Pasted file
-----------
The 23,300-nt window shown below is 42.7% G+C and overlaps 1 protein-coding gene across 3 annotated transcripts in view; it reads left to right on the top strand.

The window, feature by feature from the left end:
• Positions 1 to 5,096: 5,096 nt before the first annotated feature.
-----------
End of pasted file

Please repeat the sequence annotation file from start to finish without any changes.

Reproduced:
The 23,300-nt window shown below is 42.7% G+C and overlaps 1 protein-coding gene across 3 annotated transcripts in view; it reads left to right on the top strand.

The window, feature by feature from the left end:
• Positions 1 to 5,096: 5,096 nt before the first annotated feature.